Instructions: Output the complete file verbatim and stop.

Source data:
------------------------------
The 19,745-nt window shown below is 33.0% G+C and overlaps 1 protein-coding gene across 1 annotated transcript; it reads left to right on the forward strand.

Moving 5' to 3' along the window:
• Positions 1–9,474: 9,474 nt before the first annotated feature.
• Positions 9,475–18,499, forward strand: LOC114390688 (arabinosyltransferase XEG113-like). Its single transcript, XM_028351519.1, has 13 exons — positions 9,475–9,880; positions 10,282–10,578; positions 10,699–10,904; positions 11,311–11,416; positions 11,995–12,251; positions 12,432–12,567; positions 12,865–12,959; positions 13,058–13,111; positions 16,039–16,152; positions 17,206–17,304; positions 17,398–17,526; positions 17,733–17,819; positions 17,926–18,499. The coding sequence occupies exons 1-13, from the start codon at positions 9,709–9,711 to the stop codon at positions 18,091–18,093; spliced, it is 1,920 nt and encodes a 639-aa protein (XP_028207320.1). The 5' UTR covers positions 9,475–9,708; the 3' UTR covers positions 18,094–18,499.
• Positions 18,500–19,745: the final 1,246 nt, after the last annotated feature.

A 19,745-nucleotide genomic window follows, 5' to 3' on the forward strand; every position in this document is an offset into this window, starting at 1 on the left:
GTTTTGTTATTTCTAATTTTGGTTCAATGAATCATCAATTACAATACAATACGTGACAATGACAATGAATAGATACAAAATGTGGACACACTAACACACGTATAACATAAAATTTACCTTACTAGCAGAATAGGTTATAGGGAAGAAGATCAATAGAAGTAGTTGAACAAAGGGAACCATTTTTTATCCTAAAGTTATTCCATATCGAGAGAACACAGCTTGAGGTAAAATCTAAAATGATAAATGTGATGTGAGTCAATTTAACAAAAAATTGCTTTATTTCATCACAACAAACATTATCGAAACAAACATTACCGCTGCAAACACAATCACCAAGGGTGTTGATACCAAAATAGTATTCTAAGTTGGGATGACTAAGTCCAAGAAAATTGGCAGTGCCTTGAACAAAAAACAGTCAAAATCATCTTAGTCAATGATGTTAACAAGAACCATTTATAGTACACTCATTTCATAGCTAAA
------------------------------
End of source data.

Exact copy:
The 19,745-nt window shown below is 33.0% G+C and overlaps 1 protein-coding gene across 1 annotated transcript; it reads left to right on the forward strand.

Moving 5' to 3' along the window:
• Positions 1–9,474: 9,474 nt before the first annotated feature.
• Positions 9,475–18,499, forward strand: LOC114390688 (arabinosyltransferase XEG113-like). Its single transcript, XM_028351519.1, has 13 exons — positions 9,475–9,880; positions 10,282–10,578; positions 10,699–10,904; positions 11,311–11,416; positions 11,995–12,251; positions 12,432–12,567; positions 12,865–12,959; positions 13,058–13,111; positions 16,039–16,152; positions 17,206–17,304; positions 17,398–17,526; positions 17,733–17,819; positions 17,926–18,499. The coding sequence occupies exons 1-13, from the start codon at positions 9,709–9,711 to the stop codon at positions 18,091–18,093; spliced, it is 1,920 nt and encodes a 639-aa protein (XP_028207320.1). The 5' UTR covers positions 9,475–9,708; the 3' UTR covers positions 18,094–18,499.
• Positions 18,500–19,745: the final 1,246 nt, after the last annotated feature.

A 19,745-nucleotide genomic window follows, 5' to 3' on the forward strand; every position in this document is an offset into this window, starting at 1 on the left:
GTTTTGTTATTTCTAATTTTGGTTCAATGAATCATCAATTACAATACAATACGTGACAATGACAATGAATAGATACAAAATGTGGACACACTAACACACGTATAACATAAAATTTACCTTACTAGCAGAATAGGTTATAGGGAAGAAGATCAATAGAAGTAGTTGAACAAAGGGAACCATTTTTTATCCTAAAGTTATTCCATATCGAGAGAACACAGCTTGAGGTAAAATCTAAAATGATAAATGTGATGTGAGTCAATTTAACAAAAAATTGCTTTATTTCATCACAACAAACATTATCGAAACAAACATTACCGCTGCAAACACAATCACCAAGGGTGTTGATACCAAAATAGTATTCTAAGTTGGGATGACTAAGTCCAAGAAAATTGGCAGTGCCTTGAACAAAAAACAGTCAAAATCATCTTAGTCAATGATGTTAACAAGAACCATTTATAGTACACTCATTTCATAGCTAAA